World J Urol. 2022 Dec 25. doi: 10.1007/s00345-022-04262-2. Online ahead of print.
PURPOSE: Aim of the present study is to describe our robot-assisted simple prostatectomy technique and to report 6-month surgical and clinical outcomes.
METHODS: Eighty men were consecutively submitted to robot-assisted simple prostatectomy in our institution from October 2019 to October 2020. All procedures were performed by the same surgical team. Diagnostic preoperative assessment was based on history, symptoms evaluation by International Prostate Symptom Score, digital rectal examination, flowmetry with post-void residual volume measurement by abdominal ultrasound, prostatic volume estimation by MRI, PSA dosage. Under combined general and subarachnoid anesthesia, surgery was performed via a transperitoneal approach using a Da Vinci Si system in the four-arm configuration. Operative time, blood loss, hospital stay, catheterization time, intraoperative and postoperative complications were assessed. Clinical postoperative 6 months of evaluation was based on physical examination, flowmetry with post-void residual volume measurement, PSA dosage, and International Prostate Symptom Score.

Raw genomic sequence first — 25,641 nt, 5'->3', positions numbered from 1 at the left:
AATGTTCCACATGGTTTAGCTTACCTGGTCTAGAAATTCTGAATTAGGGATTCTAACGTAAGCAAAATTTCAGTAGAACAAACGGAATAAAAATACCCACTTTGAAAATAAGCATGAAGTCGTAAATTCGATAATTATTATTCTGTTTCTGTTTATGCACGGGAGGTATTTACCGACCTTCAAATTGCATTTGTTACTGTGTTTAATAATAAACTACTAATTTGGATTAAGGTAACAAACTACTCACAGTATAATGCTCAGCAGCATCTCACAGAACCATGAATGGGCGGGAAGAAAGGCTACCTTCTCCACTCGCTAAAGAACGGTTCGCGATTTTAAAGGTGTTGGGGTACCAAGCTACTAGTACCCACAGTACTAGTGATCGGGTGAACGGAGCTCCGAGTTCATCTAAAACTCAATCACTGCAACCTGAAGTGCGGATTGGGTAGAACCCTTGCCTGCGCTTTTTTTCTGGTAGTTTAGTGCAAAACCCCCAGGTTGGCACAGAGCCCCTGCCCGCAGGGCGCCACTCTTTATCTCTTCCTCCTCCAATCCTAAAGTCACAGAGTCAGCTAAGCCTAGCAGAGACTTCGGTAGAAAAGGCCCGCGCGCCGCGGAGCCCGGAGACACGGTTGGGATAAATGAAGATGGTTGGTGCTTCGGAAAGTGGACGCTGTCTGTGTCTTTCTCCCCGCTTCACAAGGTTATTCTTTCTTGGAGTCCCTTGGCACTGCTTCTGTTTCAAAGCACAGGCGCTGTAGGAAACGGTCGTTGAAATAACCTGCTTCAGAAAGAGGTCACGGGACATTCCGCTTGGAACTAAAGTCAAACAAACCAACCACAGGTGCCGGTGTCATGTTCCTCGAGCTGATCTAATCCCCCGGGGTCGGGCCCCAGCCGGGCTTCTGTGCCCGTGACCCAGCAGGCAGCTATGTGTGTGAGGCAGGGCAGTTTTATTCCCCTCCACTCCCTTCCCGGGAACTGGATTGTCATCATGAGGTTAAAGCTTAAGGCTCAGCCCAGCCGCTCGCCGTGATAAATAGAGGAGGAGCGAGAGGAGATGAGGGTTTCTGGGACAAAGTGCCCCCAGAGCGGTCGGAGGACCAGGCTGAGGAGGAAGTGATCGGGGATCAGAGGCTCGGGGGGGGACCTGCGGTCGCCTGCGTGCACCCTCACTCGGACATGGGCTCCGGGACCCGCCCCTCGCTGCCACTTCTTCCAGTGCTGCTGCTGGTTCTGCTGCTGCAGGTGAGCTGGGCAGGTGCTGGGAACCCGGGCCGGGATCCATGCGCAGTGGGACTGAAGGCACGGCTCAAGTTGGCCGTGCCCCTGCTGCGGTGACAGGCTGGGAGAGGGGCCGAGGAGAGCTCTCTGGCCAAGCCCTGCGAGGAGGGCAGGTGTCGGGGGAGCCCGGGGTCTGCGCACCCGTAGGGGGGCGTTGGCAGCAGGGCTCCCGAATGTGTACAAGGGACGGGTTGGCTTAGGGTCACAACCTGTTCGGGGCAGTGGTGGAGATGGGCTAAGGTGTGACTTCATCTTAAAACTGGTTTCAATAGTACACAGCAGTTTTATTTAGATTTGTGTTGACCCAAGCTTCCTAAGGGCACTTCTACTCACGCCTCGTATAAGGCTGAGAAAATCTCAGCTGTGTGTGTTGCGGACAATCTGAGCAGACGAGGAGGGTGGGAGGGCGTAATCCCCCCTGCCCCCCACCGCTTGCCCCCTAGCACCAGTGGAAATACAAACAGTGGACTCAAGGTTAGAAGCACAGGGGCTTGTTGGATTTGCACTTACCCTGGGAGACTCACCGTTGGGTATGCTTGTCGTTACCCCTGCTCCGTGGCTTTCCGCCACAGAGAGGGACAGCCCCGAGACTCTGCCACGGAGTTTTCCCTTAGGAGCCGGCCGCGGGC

RESULTS: Mean operative time was 105.29 min, mean hospital staying 5.4 days. Blood loss was low in all cases and only 2 patients received transfusion. Catheterization time was 7 days. According to the Clavien-Dindo classification, only minor (grade I and grade II) intraoperative and postoperative complications were observed. At 6-month postoperative assessment, a statistically significant increase of urinary flow indexes and bladder capacity was recorded, as a significant reduction of urinary residual volume. No patient experienced stress urinary incontinence and the mean postoperative IPSS score was significantly reduced to 4.3. Two patients were diagnosed with incidental prostatic cancer at the histopathological examination.
CONCLUSIONS: Data collected in our experience on a large cohort confirm efficacy and safety of Robot-Assisted Simple Prostatectomy. This procedure allows both short operative time and hospital staying, with low incidence of perioperative complications. This surgical technique can therefore be considered a valid alternative to other procedures for the surgical treatment of large volume prostates. Randomized prospective and comparative studies are warranted in the future to assess if different RASP techniques provide similar surgical and functional outcomes.